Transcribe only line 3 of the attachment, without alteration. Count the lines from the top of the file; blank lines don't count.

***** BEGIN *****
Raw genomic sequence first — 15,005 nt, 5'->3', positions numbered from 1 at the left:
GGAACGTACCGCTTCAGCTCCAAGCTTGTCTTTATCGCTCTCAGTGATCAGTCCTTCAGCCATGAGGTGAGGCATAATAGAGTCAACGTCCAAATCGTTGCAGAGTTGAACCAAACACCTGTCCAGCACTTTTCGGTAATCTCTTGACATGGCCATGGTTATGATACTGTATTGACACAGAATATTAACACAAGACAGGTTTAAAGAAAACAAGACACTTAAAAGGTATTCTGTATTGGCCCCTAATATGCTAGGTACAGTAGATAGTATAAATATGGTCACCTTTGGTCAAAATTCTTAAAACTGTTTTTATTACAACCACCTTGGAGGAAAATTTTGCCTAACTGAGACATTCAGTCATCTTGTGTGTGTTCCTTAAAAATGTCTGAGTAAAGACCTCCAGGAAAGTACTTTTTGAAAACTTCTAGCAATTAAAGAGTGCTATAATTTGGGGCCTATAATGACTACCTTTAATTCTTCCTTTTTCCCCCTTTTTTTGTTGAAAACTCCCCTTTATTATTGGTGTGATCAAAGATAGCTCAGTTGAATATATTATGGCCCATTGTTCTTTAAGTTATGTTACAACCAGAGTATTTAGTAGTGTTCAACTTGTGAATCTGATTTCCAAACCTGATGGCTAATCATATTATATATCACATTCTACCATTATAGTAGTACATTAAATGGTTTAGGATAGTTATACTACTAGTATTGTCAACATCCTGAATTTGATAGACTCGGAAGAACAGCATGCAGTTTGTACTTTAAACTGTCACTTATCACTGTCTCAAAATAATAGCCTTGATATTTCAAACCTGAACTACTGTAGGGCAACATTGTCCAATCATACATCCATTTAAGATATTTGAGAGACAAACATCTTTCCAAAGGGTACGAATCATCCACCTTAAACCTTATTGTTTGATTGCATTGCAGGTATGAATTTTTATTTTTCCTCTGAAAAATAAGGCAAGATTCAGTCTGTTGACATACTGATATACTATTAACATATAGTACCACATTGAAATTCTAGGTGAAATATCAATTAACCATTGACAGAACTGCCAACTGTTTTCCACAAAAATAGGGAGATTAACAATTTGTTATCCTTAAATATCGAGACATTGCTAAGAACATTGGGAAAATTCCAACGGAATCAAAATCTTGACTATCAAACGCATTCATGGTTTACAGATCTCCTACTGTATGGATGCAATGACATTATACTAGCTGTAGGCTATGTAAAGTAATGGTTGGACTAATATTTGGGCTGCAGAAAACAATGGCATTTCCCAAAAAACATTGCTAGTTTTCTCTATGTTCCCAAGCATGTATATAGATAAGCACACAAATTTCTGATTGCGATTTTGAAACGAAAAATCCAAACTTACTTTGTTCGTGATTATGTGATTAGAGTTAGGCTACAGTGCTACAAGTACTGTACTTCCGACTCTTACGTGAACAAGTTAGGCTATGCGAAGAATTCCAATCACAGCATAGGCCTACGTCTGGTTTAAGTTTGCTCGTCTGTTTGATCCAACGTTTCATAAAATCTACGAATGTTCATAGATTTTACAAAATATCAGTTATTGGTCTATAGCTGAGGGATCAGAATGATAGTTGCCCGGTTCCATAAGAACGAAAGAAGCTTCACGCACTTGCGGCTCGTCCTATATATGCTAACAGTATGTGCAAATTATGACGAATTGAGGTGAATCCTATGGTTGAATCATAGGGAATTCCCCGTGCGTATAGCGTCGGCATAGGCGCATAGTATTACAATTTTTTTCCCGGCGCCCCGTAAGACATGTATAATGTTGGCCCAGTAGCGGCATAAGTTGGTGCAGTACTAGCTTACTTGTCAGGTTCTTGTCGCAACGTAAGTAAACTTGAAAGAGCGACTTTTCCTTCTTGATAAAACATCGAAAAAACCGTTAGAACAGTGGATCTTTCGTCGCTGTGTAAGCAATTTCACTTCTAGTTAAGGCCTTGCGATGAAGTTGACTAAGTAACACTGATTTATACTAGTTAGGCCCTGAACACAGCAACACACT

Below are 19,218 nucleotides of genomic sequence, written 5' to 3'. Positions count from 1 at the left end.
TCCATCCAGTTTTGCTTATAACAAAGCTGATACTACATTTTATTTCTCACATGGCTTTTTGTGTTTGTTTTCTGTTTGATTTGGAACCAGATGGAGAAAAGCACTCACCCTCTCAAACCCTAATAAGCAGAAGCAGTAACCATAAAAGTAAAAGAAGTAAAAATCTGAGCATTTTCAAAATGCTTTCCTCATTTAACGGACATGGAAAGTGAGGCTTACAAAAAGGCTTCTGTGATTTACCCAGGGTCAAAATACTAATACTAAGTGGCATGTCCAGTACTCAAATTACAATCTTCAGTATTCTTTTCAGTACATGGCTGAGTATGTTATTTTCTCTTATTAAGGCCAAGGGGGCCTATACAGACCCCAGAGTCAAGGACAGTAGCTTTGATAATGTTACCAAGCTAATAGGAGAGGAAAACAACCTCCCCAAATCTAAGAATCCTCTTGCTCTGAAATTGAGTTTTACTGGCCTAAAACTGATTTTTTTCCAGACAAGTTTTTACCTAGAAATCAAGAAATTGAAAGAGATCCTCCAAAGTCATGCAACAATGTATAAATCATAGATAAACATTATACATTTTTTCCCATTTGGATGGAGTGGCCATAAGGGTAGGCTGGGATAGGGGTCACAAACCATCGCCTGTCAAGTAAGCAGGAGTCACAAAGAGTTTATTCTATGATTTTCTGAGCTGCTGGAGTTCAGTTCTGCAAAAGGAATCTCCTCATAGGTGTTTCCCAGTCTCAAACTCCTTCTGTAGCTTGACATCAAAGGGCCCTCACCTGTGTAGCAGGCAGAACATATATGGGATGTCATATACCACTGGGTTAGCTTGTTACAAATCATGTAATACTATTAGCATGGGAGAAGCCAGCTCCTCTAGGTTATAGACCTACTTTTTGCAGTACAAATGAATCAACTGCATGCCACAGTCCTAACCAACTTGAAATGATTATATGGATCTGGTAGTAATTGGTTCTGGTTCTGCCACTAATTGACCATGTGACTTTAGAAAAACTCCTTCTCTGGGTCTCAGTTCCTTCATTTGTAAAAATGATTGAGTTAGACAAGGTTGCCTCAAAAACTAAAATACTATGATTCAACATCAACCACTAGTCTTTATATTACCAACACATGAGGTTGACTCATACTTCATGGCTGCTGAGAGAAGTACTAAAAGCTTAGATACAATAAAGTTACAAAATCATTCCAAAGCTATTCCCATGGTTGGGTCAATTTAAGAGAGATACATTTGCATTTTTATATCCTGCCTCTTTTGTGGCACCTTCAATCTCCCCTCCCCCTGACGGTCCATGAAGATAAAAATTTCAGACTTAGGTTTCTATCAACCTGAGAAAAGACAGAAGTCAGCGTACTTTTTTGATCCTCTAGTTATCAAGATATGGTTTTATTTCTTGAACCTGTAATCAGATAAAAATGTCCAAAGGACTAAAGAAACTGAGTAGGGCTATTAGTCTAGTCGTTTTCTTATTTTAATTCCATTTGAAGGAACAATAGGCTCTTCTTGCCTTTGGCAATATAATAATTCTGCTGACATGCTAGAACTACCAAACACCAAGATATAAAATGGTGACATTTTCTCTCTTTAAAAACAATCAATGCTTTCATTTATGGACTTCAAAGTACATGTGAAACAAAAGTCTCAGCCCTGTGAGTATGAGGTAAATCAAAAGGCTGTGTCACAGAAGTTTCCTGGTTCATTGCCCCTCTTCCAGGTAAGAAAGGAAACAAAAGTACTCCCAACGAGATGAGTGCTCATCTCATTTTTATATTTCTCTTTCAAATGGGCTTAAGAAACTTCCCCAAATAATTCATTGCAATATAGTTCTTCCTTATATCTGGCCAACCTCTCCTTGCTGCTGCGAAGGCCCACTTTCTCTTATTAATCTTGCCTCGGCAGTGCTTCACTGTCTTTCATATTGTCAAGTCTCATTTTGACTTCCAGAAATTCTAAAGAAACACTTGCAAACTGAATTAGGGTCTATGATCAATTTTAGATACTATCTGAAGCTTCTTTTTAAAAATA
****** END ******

Below are 19,218 nucleotides of genomic sequence, written 5' to 3'. Positions count from 1 at the left end.